As we traveled north we crossed the Po River. The terrain had changed as we left the hills and saw flat, very fertile, farmland.
Po River. Photo by Leon Mauldin.
We reached our destiny of Trieste by late afternoon. Tomorrow our group is meeting with a congregation made up of Christians, many of whom have ties and connections with the folks on our tour. Gianni Berdine is the local evangelist here in Trieste. Several of us went for a walk after dinner.
Trieste Square. Photo by Leon Mauldin.
Trieste is located in the extreme northwest of Italy, on the Adriatic Sea, and borders Slovenia. This is one of the great Piazzas of Italy.
June 5, 2018
My group arrived safely Tuesday morning in Rome. We visited the Papal Basilica of St. Paul outside the Walls, as well as other stops, including the catacombs, as time permitted before dinner. This building was constructed to honor the martyrdom of Paul.
The facade at the quadriportico at the Basilica of st. Paul outside the Walls. Photo by Leon Mauldin.
As a result of the Edict of Milan in the year 313 AD, the official persecution of Christians cease. The Emperor Constantine had a basilica built over the tomb venerated as that of the Apostle Paul.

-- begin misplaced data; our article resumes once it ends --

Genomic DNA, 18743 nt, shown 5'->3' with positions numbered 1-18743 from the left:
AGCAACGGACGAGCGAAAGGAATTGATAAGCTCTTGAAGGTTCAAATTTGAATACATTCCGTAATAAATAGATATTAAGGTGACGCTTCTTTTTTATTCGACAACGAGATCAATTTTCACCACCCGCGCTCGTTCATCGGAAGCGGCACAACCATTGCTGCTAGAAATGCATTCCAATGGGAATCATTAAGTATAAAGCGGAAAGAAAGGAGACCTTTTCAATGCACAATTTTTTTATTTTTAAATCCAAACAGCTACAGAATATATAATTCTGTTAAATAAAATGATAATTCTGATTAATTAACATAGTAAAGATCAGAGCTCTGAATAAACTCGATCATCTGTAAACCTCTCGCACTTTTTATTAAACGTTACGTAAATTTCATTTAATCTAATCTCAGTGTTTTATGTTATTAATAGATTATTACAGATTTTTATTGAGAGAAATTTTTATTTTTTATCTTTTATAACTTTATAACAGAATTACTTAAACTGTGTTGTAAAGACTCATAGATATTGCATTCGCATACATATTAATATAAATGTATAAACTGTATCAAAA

Group shot at the basilica. Photo by Leon Mauldin.
Group shot at colonnade at basilica. Photo by Leon Mauldin.
All of our group is well. More to come!
April 3, 2017
Acts 28 narrates the Apostle Paul’s voyage to Rome, traveling as a prisoner. Having wintered at Malta due to a ship wreck, the journey continued: “We put in at Syracuse and stayed there three days. From there we cast off and arrived at Rhegium, and after one day a south wind sprang up and on the second day we came to Puteoli” (vv.12-13).
At Rhegium, Italy, looking across Strait of Messina to Sicily. Paul’s ship made a brief stop here. Photo by Leon Mauldin.
The Baker Encyclopedia of the Bible has this information on Rhegium:
Important Italian harbor visited by Paul in his journey to Rome (Acts 28:13). From Malta, Paul’s ship traveled north to the Sicilian capital of Syracuse; then in the absence of a south wind they may have tacked into the Strait of Messina, finding good harbor at Rhegium. Another south wind carried them from Rhegium to Puteoli in the Bay of Naples—the ship’s destination, since Puteoli was southern Italy’s chief port, receiving the great Alexandrian grain vessels.